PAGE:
yes – this would be huge. I am a big fan of HBO as opposed to many other networks (real language, no adds) then again i don’t have kids (well not until august). paying $25 to comcast is a shocker however.Wont happen though – a move like this would cannibalize their existing distribution channels. Sound familiar to another industry? Boxee and to an extent predecessors like the time shifters are slowly shaking the foundations of the TV and Movie industry – and it wont be long before rocks start falling. Boxee is IMO complimentary not necessarily disruptive – but try telling that to the Siamese twins of the record label business.

    2. fredwilson

      I agree that the premium channels are good potential partners for them.They are talking to a bunch of them.

  6. im2b_dl

    FredThe problem is a question of permanence. I am pretty sure Boxee has a very specific problem. In 2 maybe 3 years…it will be redundant. I hate to say that to you…but your investment could have been in a much smarter locale on betting before convergence. There are three or four factors that will make a company money out of the convergence of “transmedia” (none of which I would put here) but you can’t get around the fact that Boxee is not Comcast or Firefox or Panasonic or Nintendo. Not trying to trash your investment but there is a time to change fast…and that time is right now… but for Boxee it would be like asking a toaster… to become a “cerial maker” or put it this way… Boxee is like inventing a little device with egg shaped cups for keeping eggs cold and protected so as to not go bad…when pretty soon the frig maker is going to sell a shelf that takes care of that problem. So what advice would you give the manufacturer that built a whole system just for keeping eggs cold? ya know?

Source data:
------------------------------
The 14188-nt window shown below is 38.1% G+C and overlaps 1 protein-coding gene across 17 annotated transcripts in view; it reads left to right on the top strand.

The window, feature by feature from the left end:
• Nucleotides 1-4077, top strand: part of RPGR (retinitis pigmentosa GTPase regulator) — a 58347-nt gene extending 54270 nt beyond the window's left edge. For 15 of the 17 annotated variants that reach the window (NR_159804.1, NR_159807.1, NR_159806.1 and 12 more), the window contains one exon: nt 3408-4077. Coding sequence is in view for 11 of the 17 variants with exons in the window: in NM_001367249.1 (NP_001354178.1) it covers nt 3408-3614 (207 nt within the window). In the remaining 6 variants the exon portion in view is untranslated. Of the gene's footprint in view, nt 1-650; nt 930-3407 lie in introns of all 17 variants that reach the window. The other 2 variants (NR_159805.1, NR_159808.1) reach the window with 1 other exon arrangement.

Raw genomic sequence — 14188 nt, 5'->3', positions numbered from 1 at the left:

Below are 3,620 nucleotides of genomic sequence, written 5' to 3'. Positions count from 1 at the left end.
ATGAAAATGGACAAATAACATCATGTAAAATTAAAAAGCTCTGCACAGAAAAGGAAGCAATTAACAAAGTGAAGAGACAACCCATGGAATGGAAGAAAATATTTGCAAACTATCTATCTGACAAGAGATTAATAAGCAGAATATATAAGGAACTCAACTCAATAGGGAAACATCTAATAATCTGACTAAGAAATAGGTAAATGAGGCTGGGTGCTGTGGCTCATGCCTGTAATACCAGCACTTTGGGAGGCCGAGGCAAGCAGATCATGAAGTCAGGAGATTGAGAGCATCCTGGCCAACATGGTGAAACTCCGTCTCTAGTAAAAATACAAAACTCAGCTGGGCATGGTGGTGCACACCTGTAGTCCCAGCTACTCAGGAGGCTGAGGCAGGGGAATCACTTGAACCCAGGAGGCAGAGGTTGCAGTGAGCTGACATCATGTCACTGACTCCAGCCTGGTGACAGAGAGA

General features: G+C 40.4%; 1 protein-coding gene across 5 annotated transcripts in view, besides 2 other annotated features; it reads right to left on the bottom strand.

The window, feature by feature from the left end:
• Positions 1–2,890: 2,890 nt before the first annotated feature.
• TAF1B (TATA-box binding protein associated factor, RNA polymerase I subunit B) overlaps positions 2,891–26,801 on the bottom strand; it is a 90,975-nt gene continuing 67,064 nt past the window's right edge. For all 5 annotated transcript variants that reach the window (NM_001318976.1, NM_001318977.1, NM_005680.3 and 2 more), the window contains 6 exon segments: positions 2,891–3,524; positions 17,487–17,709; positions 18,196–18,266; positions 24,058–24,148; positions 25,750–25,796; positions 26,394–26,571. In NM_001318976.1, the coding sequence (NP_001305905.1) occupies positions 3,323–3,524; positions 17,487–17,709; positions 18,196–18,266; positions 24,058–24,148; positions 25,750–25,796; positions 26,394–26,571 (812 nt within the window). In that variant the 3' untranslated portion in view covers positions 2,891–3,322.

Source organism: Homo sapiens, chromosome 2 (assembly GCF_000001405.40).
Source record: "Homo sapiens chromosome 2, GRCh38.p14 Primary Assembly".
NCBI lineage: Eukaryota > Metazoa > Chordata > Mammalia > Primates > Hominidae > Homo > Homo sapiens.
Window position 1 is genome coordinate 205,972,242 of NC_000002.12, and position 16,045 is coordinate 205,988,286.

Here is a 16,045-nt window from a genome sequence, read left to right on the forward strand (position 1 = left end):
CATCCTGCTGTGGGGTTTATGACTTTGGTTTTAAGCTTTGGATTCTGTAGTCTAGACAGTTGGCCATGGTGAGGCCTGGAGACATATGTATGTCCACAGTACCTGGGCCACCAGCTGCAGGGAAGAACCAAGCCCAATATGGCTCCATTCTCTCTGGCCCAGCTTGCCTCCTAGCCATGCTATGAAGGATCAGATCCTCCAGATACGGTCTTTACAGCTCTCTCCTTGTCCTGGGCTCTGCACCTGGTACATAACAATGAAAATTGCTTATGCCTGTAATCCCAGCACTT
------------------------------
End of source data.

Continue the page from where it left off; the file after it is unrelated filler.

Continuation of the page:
7. Morgan Warstler

    I think there is a slick way to pitch Boxee to the cable companies themselves.

    1. im2b_dl

      problem is…the cable companies are already working on a “boxee” type tech themselves. In their own boxee. The only Xfactor in all of this is content and how it is able to incorporate the interactivity into it’s story structure without selling out and with a simplicity that makes it as close to effortless as possible. No proprietary technology will hold with the resources that comcast, NBC, Fox has now with the pieces of that technology they can either license or get for free.It is time that investors have to start looking at the risk of innovative and professional content ownership…because that is the harder work. The dirty little secret is a new industry is coming…and web dev has to learn about content development…and content creators have to come up with an even trickier issue …how to navigate the small ad dollars of interactive programming with unions, massive exec salaries and quality (which they were having a tough time anyway…but as the internet crowd is learning…it is MUCH harder than they thought as the internet programming is almost 99.9999999999% horrible).